We estimate that over 1 million Canadians file tax returns in the U.S. and another 1 million should be filing, but don’t. Based on our experience, many of those that do file have a number of mistakes that could be very costly if the IRS were to discover those mistakes. Of those that don’t file, but should, we find the main reason is that they do not fully understand the U.S. residency requirements and therefore the requirement to file U.S. tax returns. In addition, there are many American citizens living in Canada that should be filing U.S. returns on their worldwide income. We will cover later this topic thoroughly, in our next book titled “Taxation of Americans in Canada.”
As Canadians, you can hardly be blamed for the fact that, as a group, your U.S. tax returns are most likely being done incorrectly. Taxation in general is complex enough, add to that rules that are seldom used by most tax preparers, then toss in the treaty that can modify the Canadian Income Tax Act and the U.S. Internal Revenue Code and you have a very complex set of rules. If that were not bad enough, in a number of cases, there are no clear rules or regulations addressing the issues you are facing, which makes it very difficult to file correctly even if you are trying to do the right thing.
The need for cross border tax specialist
From our vantage point, the need for cross border specialists is apparent, but we understand that you do not have our vantage point, so we will try to explain why it is so important to hire professionals that are experts in U.S.-Canada tax planning and preparation.
Here are some reasons that a professional that specializes in U.S.-Canada tax should be used:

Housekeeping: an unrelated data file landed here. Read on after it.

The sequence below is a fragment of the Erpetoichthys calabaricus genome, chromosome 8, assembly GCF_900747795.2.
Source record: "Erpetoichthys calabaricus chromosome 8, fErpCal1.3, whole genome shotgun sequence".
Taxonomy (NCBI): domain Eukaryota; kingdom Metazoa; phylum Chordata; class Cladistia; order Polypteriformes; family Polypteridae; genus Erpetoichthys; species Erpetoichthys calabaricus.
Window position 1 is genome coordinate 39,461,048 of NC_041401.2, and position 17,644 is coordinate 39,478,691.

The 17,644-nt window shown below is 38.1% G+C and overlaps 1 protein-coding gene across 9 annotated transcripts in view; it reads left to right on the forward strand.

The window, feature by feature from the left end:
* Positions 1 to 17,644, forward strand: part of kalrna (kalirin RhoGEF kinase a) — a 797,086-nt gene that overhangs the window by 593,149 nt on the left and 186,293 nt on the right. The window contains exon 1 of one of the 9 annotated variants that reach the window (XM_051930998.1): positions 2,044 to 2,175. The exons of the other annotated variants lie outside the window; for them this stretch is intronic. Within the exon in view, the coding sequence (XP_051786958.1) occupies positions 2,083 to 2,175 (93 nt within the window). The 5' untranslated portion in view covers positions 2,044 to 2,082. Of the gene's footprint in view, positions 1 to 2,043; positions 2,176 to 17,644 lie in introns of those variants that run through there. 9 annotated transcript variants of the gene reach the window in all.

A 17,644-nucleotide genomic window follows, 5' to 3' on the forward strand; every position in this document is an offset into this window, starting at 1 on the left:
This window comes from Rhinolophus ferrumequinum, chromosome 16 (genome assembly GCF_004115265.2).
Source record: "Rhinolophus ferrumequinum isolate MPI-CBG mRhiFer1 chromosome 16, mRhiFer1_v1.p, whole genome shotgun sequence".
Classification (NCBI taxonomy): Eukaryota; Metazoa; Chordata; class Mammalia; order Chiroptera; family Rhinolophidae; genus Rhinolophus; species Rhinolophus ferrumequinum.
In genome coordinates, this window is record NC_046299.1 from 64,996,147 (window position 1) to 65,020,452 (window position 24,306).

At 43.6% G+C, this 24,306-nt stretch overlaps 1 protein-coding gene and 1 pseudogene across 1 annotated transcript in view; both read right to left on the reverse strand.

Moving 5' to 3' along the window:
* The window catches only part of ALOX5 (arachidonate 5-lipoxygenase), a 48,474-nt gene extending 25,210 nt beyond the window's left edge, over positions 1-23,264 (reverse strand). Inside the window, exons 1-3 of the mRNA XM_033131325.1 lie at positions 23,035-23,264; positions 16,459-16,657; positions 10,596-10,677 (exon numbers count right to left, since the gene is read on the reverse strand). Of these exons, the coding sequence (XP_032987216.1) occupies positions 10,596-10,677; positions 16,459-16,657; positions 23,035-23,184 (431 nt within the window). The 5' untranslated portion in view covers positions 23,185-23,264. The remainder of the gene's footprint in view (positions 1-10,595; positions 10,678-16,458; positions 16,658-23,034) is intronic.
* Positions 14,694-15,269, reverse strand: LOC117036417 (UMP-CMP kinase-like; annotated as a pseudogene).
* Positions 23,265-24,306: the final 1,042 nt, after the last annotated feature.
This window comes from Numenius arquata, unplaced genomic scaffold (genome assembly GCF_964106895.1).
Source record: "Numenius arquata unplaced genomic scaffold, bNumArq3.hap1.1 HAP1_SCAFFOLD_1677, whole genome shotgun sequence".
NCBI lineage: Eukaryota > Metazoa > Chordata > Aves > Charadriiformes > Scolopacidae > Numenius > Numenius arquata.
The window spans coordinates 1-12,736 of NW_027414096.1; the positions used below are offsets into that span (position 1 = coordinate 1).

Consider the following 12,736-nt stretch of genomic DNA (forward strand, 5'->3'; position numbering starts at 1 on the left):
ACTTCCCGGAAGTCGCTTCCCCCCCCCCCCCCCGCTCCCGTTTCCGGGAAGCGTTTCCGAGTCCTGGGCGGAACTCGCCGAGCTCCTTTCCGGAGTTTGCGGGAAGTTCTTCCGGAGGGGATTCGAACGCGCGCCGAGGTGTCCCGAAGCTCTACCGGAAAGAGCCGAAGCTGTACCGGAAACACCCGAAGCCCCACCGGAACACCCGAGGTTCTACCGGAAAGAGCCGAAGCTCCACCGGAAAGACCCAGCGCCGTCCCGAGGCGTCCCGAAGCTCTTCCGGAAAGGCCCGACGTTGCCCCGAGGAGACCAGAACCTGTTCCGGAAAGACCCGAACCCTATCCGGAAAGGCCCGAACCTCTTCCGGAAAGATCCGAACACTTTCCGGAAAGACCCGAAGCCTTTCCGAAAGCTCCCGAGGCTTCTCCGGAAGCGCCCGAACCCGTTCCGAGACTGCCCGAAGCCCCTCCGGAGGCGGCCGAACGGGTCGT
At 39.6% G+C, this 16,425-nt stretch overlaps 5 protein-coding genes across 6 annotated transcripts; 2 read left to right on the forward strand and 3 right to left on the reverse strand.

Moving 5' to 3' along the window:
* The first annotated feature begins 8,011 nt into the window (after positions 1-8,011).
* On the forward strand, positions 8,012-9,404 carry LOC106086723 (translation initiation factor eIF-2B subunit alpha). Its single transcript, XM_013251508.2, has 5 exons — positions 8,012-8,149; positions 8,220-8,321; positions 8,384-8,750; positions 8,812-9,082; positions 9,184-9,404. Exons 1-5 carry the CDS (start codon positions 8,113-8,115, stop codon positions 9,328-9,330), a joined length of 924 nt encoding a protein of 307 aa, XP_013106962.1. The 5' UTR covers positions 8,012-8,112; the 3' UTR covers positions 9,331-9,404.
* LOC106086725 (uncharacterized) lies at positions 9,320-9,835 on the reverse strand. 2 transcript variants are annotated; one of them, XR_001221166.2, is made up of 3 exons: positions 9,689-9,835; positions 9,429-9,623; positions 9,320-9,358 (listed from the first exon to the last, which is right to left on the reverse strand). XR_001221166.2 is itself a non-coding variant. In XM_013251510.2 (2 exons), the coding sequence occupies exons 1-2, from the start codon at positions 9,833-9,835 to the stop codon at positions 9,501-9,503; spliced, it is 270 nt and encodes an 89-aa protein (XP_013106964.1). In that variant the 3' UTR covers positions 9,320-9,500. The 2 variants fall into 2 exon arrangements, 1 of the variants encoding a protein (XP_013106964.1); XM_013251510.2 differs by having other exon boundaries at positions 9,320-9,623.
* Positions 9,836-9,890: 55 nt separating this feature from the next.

- There is a lot at risk. There are risks that are unique to preparation of returns with international issues, such as forms that need to be filed and elections that need to be made. Failure to file a required form can be devastating, literally costing you tens of thousands or hundreds of thousands of dollars. And that may not be the worst of it; you could be deported or even imprisoned.
- There are a lot of complexities. Some of the complexities that arise on a regular basis are immigration, deemed disposition of property, residency issues, income, estate and gift taxes, how to title and own assets, the myriad of foreign reporting forms and the related issues and penalties involved, currency exchange, qualifying for social security benefits, special elections that need to be made, etc. We contend that it is impossible for someone that dabbles in this area to know all of the complexities involved. We have specialized in U.S.-Canada taxes for over 20 years and find it difficult to keep up with all of the changes going on in this area; there is no way that anyone dabbling in this area should be attempting to prepare these returns.
- The complexities need to be coordinated. Immigration should not be undertaken until the income and estate consequences have been considered and proper planning has been taken. You need to consider what actions need to be taken to show the authorities that you are a resident of one country or the other. You need to consider what actions need to be taken before you exit Canada and what actions should be taken after you are a resident of the U.S. Many of these actions need to be done in a particular order, so you have to know have to know what comes first, second, third, etc.